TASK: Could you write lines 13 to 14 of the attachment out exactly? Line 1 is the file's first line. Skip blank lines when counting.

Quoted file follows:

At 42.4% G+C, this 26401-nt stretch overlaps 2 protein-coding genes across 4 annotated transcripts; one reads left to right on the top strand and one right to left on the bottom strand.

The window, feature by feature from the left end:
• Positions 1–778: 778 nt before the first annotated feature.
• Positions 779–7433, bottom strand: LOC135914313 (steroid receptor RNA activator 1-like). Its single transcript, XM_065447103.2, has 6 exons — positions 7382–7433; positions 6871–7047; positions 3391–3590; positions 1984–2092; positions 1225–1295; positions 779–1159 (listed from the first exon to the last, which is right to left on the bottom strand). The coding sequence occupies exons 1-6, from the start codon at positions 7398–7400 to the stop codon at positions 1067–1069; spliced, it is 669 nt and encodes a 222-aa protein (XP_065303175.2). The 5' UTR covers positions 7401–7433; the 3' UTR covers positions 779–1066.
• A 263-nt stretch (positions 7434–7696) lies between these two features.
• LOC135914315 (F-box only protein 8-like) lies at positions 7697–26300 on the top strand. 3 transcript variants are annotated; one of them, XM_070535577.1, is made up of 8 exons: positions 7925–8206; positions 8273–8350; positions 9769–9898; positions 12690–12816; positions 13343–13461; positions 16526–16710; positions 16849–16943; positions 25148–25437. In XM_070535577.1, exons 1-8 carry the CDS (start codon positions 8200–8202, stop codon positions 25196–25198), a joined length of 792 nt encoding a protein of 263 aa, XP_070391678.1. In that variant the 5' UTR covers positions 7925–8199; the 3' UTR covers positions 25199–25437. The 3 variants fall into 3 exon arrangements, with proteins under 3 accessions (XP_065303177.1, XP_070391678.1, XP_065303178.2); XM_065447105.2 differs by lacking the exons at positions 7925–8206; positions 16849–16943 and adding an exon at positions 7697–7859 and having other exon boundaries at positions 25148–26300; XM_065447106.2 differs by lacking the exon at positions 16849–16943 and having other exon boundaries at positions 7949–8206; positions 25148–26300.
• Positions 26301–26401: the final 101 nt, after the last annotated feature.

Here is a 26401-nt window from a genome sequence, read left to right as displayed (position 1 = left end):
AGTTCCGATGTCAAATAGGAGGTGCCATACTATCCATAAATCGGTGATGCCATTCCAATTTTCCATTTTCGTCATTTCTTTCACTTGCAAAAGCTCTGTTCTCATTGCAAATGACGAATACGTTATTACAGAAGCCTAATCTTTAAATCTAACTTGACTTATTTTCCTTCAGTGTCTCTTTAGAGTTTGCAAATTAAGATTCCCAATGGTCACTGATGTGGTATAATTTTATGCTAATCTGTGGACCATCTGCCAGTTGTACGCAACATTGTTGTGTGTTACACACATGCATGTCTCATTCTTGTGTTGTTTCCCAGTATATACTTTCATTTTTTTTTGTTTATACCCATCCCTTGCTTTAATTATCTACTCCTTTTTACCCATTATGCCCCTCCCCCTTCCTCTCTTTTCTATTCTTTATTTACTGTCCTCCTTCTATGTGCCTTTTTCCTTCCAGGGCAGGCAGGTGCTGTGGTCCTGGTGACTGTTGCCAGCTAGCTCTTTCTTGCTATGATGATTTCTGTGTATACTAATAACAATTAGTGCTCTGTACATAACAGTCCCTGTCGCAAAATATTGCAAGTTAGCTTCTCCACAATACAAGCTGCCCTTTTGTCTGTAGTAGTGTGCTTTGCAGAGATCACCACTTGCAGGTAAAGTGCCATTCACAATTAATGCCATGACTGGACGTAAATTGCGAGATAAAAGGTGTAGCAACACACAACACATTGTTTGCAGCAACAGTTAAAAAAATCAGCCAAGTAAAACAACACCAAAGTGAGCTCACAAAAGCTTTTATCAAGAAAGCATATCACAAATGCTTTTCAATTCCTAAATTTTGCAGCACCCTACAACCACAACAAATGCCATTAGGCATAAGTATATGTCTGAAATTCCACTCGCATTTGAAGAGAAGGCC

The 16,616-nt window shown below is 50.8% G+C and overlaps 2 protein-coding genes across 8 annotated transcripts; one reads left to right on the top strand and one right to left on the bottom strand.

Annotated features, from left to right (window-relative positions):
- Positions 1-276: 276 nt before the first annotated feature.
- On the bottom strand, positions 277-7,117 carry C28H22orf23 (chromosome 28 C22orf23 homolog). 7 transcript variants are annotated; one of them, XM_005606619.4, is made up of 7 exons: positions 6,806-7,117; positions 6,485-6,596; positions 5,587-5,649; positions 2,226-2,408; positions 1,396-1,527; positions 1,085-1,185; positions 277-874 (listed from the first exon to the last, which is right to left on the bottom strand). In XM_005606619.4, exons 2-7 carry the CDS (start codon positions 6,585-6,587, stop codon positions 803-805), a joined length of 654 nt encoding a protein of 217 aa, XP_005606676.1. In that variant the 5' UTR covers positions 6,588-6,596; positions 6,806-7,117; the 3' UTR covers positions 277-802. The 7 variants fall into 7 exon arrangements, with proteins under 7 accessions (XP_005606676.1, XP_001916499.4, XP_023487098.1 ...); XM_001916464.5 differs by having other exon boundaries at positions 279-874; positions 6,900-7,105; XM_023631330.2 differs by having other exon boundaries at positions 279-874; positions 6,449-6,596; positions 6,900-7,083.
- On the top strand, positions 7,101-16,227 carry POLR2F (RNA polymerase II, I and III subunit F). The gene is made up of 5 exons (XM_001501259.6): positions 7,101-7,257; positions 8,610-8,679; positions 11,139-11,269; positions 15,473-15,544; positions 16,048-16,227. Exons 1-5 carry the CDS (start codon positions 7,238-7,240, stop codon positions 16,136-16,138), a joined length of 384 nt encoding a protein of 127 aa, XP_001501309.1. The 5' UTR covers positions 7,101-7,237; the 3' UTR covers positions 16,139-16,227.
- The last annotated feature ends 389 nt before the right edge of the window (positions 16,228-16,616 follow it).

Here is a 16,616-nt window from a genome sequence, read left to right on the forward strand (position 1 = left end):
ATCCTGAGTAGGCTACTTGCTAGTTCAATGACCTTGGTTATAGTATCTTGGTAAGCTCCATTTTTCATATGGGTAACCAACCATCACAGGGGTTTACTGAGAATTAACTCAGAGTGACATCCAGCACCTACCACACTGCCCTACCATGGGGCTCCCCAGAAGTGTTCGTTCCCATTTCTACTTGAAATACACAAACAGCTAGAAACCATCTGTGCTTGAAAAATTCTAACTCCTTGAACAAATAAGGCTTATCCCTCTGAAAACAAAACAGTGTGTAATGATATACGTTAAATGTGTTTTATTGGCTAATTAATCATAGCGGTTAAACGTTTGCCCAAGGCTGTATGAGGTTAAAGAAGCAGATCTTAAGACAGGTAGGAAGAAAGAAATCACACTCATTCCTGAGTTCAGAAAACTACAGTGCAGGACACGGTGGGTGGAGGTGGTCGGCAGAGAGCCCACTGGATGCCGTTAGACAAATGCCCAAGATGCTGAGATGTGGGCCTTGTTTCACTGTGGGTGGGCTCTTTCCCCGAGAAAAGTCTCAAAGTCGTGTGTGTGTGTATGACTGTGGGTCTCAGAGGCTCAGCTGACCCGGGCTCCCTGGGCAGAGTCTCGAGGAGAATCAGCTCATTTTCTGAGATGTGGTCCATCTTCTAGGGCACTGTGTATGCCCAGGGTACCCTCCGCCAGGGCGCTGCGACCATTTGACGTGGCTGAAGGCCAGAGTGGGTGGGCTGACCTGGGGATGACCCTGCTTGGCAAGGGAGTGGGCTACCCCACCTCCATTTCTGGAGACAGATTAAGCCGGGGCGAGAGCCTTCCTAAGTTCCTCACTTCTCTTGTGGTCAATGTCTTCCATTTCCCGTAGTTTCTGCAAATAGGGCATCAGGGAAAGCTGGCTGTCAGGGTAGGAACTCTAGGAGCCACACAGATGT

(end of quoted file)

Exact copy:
- On the bottom strand, positions 277-7,117 carry C28H22orf23 (chromosome 28 C22orf23 homolog). 7 transcript variants are annotated; one of them, XM_005606619.4, is made up of 7 exons: positions 6,806-7,117; positions 6,485-6,596; positions 5,587-5,649; positions 2,226-2,408; positions 1,396-1,527; positions 1,085-1,185; positions 277-874 (listed from the first exon to the last, which is right to left on the bottom strand). In XM_005606619.4, exons 2-7 carry the CDS (start codon positions 6,585-6,587, stop codon positions 803-805), a joined length of 654 nt encoding a protein of 217 aa, XP_005606676.1. In that variant the 5' UTR covers positions 6,588-6,596; positions 6,806-7,117; the 3' UTR covers positions 277-802. The 7 variants fall into 7 exon arrangements, with proteins under 7 accessions (XP_005606676.1, XP_001916499.4, XP_023487098.1 ...); XM_001916464.5 differs by having other exon boundaries at positions 279-874; positions 6,900-7,105; XM_023631330.2 differs by having other exon boundaries at positions 279-874; positions 6,449-6,596; positions 6,900-7,083.
- On the top strand, positions 7,101-16,227 carry POLR2F (RNA polymerase II, I and III subunit F). The gene is made up of 5 exons (XM_001501259.6): positions 7,101-7,257; positions 8,610-8,679; positions 11,139-11,269; positions 15,473-15,544; positions 16,048-16,227. Exons 1-5 carry the CDS (start codon positions 7,238-7,240, stop codon positions 16,136-16,138), a joined length of 384 nt encoding a protein of 127 aa, XP_001501309.1. The 5' UTR covers positions 7,101-7,237; the 3' UTR covers positions 16,139-16,227.